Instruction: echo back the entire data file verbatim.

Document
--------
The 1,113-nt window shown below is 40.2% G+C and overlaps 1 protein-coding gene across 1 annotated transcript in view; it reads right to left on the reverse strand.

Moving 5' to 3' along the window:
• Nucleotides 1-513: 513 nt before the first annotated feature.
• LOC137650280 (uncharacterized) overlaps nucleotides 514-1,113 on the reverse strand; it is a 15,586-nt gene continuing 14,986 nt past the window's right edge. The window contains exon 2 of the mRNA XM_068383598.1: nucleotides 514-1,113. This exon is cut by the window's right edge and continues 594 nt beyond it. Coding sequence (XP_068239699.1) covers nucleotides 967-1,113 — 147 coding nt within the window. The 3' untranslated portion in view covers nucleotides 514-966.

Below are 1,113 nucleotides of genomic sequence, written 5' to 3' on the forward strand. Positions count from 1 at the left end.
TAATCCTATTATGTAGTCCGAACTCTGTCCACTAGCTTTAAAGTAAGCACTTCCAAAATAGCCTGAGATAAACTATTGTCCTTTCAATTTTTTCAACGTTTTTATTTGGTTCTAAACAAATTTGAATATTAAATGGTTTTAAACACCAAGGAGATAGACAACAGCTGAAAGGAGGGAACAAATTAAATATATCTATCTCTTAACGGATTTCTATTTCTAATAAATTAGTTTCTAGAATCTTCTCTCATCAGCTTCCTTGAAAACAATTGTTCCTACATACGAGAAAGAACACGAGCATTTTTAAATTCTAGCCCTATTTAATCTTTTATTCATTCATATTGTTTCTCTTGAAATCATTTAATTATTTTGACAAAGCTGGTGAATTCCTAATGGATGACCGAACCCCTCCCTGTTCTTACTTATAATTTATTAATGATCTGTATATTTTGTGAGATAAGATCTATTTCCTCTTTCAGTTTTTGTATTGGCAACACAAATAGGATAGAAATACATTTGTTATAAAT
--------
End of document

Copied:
The 1,113-nt window shown below is 40.2% G+C and overlaps 1 protein-coding gene across 1 annotated transcript in view; it reads right to left on the reverse strand.

Moving 5' to 3' along the window:
• Nucleotides 1-513: 513 nt before the first annotated feature.
• LOC137650280 (uncharacterized) overlaps nucleotides 514-1,113 on the reverse strand; it is a 15,586-nt gene continuing 14,986 nt past the window's right edge. The window contains exon 2 of the mRNA XM_068383598.1: nucleotides 514-1,113. This exon is cut by the window's right edge and continues 594 nt beyond it. Coding sequence (XP_068239699.1) covers nucleotides 967-1,113 — 147 coding nt within the window. The 3' untranslated portion in view covers nucleotides 514-966.

Below are 1,113 nucleotides of genomic sequence, written 5' to 3' on the forward strand. Positions count from 1 at the left end.
TAATCCTATTATGTAGTCCGAACTCTGTCCACTAGCTTTAAAGTAAGCACTTCCAAAATAGCCTGAGATAAACTATTGTCCTTTCAATTTTTTCAACGTTTTTATTTGGTTCTAAACAAATTTGAATATTAAATGGTTTTAAACACCAAGGAGATAGACAACAGCTGAAAGGAGGGAACAAATTAAATATATCTATCTCTTAACGGATTTCTATTTCTAATAAATTAGTTTCTAGAATCTTCTCTCATCAGCTTCCTTGAAAACAATTGTTCCTACATACGAGAAAGAACACGAGCATTTTTAAATTCTAGCCCTATTTAATCTTTTATTCATTCATATTGTTTCTCTTGAAATCATTTAATTATTTTGACAAAGCTGGTGAATTCCTAATGGATGACCGAACCCCTCCCTGTTCTTACTTATAATTTATTAATGATCTGTATATTTTGTGAGATAAGATCTATTTCCTCTTTCAGTTTTTGTATTGGCAACACAAATAGGATAGAAATACATTTGTTATAAAT